College, university, upper education; no matter what you call it, post-high school education is genuinely terrifying - especially for parents’ bank accounts. College tuition has increased rapidly and become unaffordable for many families, increasing eight times faster than wages in slightly less than three decades. However, Americans can not simply choose not to go to college. According to the Social Security Agency, men and women with graduate degrees earn $1.5 million and $1.1 million in median income compared to high school graduates, respectively.
Why is America’s higher education system so expensive in the first place? Part of the issue is spending on amenities, often with basic education. Keyton College’s all-you-can-eat dining halls, University of Missouri’s recreation center, and Michigan University's skip slope are some examples. According to Robert Reich, “these amenities are extremely expensive and contribute to the escalating cost of college, and they have very little or anything to do with the education of most young people.” This spending extends to non-teaching staff. According to the Organization for Economic Co-Operation and Development (OECD), American universities also spend large amounts on athletics staff, fund-raisers, security personnel, and more.
An economic analysis also provides further information. In Ben Aker’s paper “A New Approach for Curbing College Tuition Inflation,” Aker argues that poor information, unclear pricing, and oligopolistic competition are to blame. Without proper access to information, “A cost-benefit-style analysis was not possible,” making it hard for prospective students to choose their best option. Furthermore, students are unaware of the actual price they will have to pay since most of their financial aid and total bills come after getting accepted. Lastly, the number of options for college is limited. Aker states that this potential cause “results in higher prices than would prevail in a more competitive market.”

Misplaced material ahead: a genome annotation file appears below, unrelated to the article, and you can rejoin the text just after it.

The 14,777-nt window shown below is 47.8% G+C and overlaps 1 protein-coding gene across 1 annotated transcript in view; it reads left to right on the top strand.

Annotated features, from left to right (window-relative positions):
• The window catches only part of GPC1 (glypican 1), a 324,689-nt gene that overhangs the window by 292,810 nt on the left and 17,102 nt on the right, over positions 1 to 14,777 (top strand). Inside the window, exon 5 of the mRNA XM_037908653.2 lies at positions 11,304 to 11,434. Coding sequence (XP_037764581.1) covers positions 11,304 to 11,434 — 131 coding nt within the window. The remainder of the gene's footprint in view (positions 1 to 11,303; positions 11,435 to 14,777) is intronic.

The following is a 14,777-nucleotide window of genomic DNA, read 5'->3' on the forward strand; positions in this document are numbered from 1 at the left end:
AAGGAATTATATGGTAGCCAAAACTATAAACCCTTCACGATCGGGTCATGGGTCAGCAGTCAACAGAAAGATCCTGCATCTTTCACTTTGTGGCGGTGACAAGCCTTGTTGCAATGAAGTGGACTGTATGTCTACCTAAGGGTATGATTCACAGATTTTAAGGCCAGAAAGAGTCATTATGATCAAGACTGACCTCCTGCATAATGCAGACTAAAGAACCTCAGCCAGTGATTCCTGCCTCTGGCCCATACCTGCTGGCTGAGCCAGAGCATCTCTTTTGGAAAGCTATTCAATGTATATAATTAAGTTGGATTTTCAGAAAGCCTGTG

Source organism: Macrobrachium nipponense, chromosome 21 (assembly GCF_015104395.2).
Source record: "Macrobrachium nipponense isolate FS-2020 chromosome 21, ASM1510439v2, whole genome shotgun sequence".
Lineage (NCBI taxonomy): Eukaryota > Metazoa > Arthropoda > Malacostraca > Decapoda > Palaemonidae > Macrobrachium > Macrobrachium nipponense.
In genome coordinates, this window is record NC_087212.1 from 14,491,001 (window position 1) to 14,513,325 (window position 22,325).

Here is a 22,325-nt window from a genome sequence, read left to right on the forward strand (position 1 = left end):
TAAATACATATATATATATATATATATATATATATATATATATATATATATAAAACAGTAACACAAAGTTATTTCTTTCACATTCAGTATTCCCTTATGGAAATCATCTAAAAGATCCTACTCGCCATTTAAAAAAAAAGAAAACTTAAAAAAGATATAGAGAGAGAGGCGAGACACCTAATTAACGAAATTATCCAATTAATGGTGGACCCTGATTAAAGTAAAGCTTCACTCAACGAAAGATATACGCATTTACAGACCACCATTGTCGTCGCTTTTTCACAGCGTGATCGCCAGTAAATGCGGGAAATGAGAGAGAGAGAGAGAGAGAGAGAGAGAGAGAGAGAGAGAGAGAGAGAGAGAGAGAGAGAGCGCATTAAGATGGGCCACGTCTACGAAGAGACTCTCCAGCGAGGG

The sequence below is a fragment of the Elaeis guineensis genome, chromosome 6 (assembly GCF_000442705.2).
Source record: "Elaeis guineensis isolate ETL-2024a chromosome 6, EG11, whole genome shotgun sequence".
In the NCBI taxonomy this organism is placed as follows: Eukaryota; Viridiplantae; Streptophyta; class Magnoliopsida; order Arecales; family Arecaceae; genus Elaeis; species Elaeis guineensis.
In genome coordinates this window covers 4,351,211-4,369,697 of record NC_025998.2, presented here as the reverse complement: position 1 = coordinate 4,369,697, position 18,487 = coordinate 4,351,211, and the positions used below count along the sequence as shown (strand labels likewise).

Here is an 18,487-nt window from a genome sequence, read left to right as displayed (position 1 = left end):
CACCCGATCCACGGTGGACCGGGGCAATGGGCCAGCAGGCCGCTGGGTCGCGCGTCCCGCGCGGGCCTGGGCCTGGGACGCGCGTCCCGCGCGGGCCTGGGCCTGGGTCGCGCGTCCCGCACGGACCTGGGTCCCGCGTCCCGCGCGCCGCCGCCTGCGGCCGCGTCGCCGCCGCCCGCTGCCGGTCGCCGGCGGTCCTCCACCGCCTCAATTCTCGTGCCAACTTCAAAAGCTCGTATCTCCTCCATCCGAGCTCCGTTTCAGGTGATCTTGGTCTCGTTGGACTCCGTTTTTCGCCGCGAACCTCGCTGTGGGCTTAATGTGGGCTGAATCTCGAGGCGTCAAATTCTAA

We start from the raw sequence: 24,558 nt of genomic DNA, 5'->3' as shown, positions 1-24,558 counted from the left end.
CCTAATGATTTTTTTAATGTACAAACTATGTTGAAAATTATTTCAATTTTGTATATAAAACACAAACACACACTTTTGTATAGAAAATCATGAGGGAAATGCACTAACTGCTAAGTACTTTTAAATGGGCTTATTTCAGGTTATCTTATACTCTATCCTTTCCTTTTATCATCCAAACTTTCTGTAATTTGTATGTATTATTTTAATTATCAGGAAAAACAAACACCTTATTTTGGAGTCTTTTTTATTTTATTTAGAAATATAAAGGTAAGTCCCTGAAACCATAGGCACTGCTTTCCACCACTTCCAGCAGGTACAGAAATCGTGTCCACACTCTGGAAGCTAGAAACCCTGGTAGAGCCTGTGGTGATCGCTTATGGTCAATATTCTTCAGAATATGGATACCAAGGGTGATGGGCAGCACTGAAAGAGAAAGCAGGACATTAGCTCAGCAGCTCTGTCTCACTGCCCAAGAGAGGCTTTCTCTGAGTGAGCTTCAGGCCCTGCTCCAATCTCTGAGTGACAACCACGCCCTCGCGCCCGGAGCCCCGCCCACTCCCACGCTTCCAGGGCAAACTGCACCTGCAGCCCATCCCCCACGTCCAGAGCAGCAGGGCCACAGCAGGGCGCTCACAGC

Ultimately, these points serve as a base to understanding why the ultimate cost of obtaining a bachelor’s degree can exceed $400,000 if we take into account interest on student loans and lost income along with direct costs. But how can we accept college tuition costing more than a house, the average price of which is over $260,000?
Other developed nations do not have the same issue with higher education. According to the OECD, America ranks second highest in college expenses per student out of developed countries.
So what needs to be done? Simply put, the government must take action. Many propositions have been made for countering the high cost of college. These include calls for the president to forgive all outstanding student debt (a short term solution for those with student loans), countless bills like the Understanding the True Cost of College Act of 2021, the Net Price Calculator Improvement Act, and the Know Before You Owe Federal Student Loan Act. No shortage of potential solutions exists; the issue is we must educate our representatives that this issue needs to be addressed. Or else all of us will be stuck with a massive bill for the act of learning.